# The Success Formula

If you flip a coin, the probability that it lands on heads is 50%.

So if you flip a coin 10 times, how many times would you expect it to land on heads?

We can use a simple formula to answer this:

Expected number of heads = (probability of landing on heads) * (number of flips)

In this case, expected number of heads = (0.5) * (10) = 5

If you actually flip a coin 10 times, though, it won’t always land on heads exactly five times. Sometimes it will only land on heads four times. Or six times. Or in rare cases, zero times.

The expected number of heads and the actual number of heads are not always equal, but we know that the actual number of heads will likely increase with more flips.

I like to think that there exists a similar formula for success in life:

Expected number of successes = (probability of success) * (number of attempts)

The “probability of success” is the sum of your skills, experience, and knowledge. The more you have, the higher your probability of success. And the “number of attempts” is purely how many times you try something.

When I applied for data scientist jobs last year, I only had one year of experience, mediocre skills, and not a ton of knowledge in the field. My probability of getting hired by any given company was maybe 10%. Fortunately, I decided to apply to 10 different companies. This meant my expected number of successes was:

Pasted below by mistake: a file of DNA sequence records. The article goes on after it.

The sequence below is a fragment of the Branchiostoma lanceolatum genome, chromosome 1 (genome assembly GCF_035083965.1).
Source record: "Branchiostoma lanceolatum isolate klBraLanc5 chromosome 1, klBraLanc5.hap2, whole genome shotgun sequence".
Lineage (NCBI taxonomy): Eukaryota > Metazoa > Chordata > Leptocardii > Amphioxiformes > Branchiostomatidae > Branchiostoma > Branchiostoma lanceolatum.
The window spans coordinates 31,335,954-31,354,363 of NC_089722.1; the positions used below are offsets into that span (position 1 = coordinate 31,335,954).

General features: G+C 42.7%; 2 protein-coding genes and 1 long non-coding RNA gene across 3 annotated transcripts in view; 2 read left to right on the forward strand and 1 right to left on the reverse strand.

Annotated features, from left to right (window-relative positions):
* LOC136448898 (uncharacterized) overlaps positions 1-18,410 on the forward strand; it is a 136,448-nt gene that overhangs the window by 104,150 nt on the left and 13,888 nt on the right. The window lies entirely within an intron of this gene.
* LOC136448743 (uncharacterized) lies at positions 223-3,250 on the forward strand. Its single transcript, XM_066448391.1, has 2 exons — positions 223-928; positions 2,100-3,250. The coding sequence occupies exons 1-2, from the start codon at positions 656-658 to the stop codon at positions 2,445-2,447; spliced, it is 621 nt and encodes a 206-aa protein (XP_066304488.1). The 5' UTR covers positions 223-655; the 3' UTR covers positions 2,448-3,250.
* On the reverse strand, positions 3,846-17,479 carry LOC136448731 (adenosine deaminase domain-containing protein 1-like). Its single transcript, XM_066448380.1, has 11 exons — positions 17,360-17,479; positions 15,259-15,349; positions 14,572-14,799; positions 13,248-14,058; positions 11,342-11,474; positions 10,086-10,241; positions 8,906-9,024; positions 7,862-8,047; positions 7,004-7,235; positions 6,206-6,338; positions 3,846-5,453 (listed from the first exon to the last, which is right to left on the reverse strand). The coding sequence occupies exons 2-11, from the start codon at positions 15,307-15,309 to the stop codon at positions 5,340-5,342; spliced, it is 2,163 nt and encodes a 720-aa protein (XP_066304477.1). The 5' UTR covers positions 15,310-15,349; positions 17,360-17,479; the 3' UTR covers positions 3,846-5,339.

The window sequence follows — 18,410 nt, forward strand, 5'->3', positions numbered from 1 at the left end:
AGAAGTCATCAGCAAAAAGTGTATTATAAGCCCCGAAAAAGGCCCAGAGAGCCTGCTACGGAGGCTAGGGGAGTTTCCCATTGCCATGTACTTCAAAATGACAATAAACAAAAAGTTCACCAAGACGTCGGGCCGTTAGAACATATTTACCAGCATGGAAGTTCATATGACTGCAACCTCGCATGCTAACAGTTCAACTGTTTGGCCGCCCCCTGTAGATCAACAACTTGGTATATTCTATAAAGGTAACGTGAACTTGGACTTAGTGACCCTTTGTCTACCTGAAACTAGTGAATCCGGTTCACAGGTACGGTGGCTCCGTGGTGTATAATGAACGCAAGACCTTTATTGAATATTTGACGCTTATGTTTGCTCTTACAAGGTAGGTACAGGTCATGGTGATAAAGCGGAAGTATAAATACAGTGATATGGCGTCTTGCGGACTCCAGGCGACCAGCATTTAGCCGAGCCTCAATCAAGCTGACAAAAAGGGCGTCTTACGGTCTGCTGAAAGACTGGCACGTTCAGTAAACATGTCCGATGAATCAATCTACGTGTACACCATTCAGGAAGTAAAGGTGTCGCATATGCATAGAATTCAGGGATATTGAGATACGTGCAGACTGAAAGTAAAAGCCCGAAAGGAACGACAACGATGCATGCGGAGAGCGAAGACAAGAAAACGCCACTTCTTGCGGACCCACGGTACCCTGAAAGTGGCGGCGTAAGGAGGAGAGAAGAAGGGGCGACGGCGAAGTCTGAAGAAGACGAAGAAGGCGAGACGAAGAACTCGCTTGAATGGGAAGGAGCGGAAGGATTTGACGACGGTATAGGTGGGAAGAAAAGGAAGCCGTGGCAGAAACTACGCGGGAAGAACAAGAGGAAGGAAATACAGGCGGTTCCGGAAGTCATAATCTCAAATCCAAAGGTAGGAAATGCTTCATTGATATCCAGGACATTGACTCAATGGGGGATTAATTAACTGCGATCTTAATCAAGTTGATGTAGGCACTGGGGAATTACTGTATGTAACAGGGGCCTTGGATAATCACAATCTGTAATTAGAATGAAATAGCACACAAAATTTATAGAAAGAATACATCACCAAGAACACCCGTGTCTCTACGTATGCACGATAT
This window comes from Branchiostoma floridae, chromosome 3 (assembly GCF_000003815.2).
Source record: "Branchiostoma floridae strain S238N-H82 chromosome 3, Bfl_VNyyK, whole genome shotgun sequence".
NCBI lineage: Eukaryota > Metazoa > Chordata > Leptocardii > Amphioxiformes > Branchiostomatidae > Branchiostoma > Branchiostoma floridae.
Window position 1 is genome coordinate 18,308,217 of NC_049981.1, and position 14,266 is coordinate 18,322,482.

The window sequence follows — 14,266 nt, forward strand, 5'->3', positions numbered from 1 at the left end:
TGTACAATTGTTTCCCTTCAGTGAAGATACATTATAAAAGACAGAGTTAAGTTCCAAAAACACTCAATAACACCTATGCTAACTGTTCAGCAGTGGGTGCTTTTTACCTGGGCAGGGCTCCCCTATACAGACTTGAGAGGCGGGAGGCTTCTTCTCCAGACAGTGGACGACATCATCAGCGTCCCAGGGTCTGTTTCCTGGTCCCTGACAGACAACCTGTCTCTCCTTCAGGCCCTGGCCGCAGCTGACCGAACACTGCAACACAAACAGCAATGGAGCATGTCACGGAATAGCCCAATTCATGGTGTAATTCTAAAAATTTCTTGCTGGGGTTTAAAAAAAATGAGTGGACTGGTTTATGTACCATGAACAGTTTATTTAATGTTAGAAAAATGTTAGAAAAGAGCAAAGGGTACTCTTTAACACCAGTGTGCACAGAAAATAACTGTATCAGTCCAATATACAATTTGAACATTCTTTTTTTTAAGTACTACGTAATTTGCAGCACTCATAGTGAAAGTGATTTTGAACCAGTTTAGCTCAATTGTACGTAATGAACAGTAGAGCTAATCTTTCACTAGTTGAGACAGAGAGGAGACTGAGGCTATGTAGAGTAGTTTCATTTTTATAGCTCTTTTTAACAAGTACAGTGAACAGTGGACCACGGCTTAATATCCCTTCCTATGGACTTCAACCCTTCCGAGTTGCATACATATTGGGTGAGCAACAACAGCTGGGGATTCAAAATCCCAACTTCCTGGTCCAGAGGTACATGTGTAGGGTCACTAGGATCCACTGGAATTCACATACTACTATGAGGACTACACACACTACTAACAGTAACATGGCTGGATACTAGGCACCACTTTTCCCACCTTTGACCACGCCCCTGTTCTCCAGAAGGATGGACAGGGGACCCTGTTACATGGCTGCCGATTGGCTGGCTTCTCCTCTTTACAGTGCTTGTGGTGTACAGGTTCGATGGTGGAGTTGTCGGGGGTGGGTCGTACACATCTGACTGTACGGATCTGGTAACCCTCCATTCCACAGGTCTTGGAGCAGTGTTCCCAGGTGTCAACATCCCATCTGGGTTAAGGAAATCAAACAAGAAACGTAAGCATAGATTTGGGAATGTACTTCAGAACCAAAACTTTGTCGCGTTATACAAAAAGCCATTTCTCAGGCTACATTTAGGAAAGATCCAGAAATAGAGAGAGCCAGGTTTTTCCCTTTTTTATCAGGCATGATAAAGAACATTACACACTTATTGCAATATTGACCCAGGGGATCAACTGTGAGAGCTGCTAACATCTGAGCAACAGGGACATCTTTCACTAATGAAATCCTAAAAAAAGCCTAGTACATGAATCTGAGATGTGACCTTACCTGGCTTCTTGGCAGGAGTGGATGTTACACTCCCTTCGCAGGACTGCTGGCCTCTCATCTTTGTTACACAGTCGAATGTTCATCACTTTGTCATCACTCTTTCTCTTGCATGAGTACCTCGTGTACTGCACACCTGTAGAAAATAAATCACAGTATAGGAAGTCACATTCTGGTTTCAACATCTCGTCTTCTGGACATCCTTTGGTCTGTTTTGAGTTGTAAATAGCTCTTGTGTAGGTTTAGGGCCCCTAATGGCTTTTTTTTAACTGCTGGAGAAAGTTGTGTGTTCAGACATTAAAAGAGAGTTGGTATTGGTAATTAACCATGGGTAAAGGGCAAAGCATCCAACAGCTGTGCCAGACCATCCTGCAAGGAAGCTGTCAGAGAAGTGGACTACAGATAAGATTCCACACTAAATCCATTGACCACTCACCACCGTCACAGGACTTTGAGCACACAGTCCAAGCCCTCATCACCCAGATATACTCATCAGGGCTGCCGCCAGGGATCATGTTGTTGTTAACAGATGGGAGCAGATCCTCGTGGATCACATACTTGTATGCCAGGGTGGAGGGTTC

Expected number of successes = (0.1) * (10) 1

And I did get an offer from exactly one company, which I accepted.

I’m using these numbers and equations to make a simple point: to succeed in any area, you need to build up your probability of success and you need to commit to making several attempts at something.

Someone who has an incredible set of skills, experience, and knowledge won’t find success if they never make any attempts. Likewise, someone who completely lacks skills won’t find success purely through making dozens of attempts.

The trick is to combine the two. Increase both your skills and your number of attempts to increase your expected number of successes.

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## 4 Replies to “The Success Formula”

1. Rahul says:

Ahh, this is a great analogy. Probability 101.
Expected number of successes = [(probability of success) * (number of attempts)] * Randomness/Luck.

Would be how I see , at least if the LHS is about a BIG success. The base equation still holds true though !!

Cheers.

1. I left randomness/luck out of the equation because it’s something that is out of your control. It certainly plays a role, though. Thanks for the feedback, Rahul!

2. Great point Zach. The problem I always struggle with is trying to get my skills up to “par” before I make any attempts. In reality though, I need to be making attempts along the way of skill improvement. One, it will give me feedback. Two, it will prevent me from waiting until my skills are “perfect” and still not making attempts.

Thanks for the short but powerful reminder.

1. You nailed it – the more attempts you make, the more feedback you’ll receive and the more you’ll improve. Perfectionism is the enemy of progress!